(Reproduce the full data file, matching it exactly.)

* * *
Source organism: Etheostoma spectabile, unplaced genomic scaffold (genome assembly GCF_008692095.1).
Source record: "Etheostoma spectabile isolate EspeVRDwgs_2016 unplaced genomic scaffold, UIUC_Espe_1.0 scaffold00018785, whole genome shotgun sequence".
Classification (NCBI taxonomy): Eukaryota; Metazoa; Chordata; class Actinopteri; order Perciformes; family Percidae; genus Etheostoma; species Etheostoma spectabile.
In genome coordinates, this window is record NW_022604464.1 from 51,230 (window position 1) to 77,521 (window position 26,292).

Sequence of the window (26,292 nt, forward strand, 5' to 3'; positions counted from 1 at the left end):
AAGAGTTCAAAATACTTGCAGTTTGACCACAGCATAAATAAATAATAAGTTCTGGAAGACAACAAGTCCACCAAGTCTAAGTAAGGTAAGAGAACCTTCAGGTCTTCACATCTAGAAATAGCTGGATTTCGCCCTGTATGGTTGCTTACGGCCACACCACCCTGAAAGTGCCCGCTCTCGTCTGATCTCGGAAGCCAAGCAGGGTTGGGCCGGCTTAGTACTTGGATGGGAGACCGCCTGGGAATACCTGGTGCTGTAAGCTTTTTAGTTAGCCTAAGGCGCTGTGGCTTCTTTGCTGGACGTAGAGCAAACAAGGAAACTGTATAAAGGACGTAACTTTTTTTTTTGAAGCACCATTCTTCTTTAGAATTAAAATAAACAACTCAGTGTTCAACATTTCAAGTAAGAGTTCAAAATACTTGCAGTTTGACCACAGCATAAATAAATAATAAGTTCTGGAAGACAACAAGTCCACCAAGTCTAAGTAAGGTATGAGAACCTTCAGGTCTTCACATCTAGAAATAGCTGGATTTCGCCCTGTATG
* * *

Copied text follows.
Source organism: Etheostoma spectabile, unplaced genomic scaffold (genome assembly GCF_008692095.1).
Source record: "Etheostoma spectabile isolate EspeVRDwgs_2016 unplaced genomic scaffold, UIUC_Espe_1.0 scaffold00018785, whole genome shotgun sequence".
Classification (NCBI taxonomy): Eukaryota; Metazoa; Chordata; class Actinopteri; order Perciformes; family Percidae; genus Etheostoma; species Etheostoma spectabile.
In genome coordinates, this window is record NW_022604464.1 from 51,230 (window position 1) to 77,521 (window position 26,292).

Sequence of the window (26,292 nt, forward strand, 5' to 3'; positions counted from 1 at the left end):
AAGAGTTCAAAATACTTGCAGTTTGACCACAGCATAAATAAATAATAAGTTCTGGAAGACAACAAGTCCACCAAGTCTAAGTAAGGTAAGAGAACCTTCAGGTCTTCACATCTAGAAATAGCTGGATTTCGCCCTGTATGGTTGCTTACGGCCACACCACCCTGAAAGTGCCCGCTCTCGTCTGATCTCGGAAGCCAAGCAGGGTTGGGCCGGCTTAGTACTTGGATGGGAGACCGCCTGGGAATACCTGGTGCTGTAAGCTTTTTAGTTAGCCTAAGGCGCTGTGGCTTCTTTGCTGGACGTAGAGCAAACAAGGAAACTGTATAAAGGACGTAACTTTTTTTTTTGAAGCACCATTCTTCTTTAGAATTAAAATAAACAACTCAGTGTTCAACATTTCAAGTAAGAGTTCAAAATACTTGCAGTTTGACCACAGCATAAATAAATAATAAGTTCTGGAAGACAACAAGTCCACCAAGTCTAAGTAAGGTATGAGAACCTTCAGGTCTTCACATCTAGAAATAGCTGGATTTCGCCCTGTATG